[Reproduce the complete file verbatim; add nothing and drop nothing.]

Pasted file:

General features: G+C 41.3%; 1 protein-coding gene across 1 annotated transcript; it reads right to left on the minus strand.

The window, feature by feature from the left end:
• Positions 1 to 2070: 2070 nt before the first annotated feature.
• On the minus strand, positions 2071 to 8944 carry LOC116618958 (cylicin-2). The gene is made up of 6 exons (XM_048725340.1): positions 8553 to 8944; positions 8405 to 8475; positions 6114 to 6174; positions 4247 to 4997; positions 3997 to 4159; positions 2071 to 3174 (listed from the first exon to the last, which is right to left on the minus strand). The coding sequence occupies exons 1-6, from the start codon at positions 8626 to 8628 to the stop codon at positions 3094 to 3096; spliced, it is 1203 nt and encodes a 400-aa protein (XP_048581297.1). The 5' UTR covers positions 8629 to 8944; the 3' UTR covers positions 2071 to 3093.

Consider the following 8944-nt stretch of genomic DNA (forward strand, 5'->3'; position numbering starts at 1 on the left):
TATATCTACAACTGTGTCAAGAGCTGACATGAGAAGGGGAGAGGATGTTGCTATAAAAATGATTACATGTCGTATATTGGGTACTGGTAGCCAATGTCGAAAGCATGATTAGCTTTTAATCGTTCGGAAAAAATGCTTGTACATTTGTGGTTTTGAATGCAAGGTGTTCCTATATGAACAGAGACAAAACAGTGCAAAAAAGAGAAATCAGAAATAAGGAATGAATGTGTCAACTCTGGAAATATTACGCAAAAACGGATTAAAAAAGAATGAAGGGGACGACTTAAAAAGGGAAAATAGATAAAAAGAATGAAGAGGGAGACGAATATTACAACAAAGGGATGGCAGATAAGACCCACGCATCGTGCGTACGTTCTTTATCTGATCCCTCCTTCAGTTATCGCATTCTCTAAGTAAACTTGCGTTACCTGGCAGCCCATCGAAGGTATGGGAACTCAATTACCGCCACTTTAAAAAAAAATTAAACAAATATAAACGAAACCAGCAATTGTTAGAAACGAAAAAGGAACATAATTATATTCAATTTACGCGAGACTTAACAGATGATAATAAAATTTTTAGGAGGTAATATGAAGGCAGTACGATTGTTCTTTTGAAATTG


General features: G+C 41.3%; 1 protein-coding gene across 1 annotated transcript; it reads right to left on the minus strand.

The window, feature by feature from the left end:
• Positions 1 to 2070: 2070 nt before the first annotated feature.
• On the minus strand, positions 2071 to 8944 carry LOC116618958 (cylicin-2). The gene is made up of 6 exons (XM_048725340.1): positions 8553 to 8944; positions 8405 to 8475; positions 6114 to 6174; positions 4247 to 4997; positions 3997 to 4159; positions 2071 to 3174 (listed from the first exon to the last, which is right to left on the minus strand). The coding sequence occupies exons 1-6, from the start codon at positions 8626 to 8628 to the stop codon at positions 3094 to 3096; spliced, it is 1203 nt and encodes a 400-aa protein (XP_048581297.1). The 5' UTR covers positions 8629 to 8944; the 3' UTR covers positions 2071 to 3093.

Consider the following 8944-nt stretch of genomic DNA (forward strand, 5'->3'; position numbering starts at 1 on the left):
TATATCTACAACTGTGTCAAGAGCTGACATGAGAAGGGGAGAGGATGTTGCTATAAAAATGATTACATGTCGTATATTGGGTACTGGTAGCCAATGTCGAAAGCATGATTAGCTTTTAATCGTTCGGAAAAAATGCTTGTACATTTGTGGTTTTGAATGCAAGGTGTTCCTATATGAACAGAGACAAAACAGTGCAAAAAAGAGAAATCAGAAATAAGGAATGAATGTGTCAACTCTGGAAATATTACGCAAAAACGGATTAAAAAAGAATGAAGGGGACGACTTAAAAAGGGAAAATAGATAAAAAGAATGAAGAGGGAGACGAATATTACAACAAAGGGATGGCAGATAAGACCCACGCATCGTGCGTACGTTCTTTATCTGATCCCTCCTTCAGTTATCGCATTCTCTAAGTAAACTTGCGTTACCTGGCAGCCCATCGAAGGTATGGGAACTCAATTACCGCCACTTTAAAAAAAAATTAAACAAATATAAACGAAACCAGCAATTGTTAGAAACGAAAAAGGAACATAATTATATTCAATTTACGCGAGACTTAACAGATGATAATAAAATTTTTAGGAGGTAATATGAAGGCAGTACGATTGTTCTTTTGAAATTG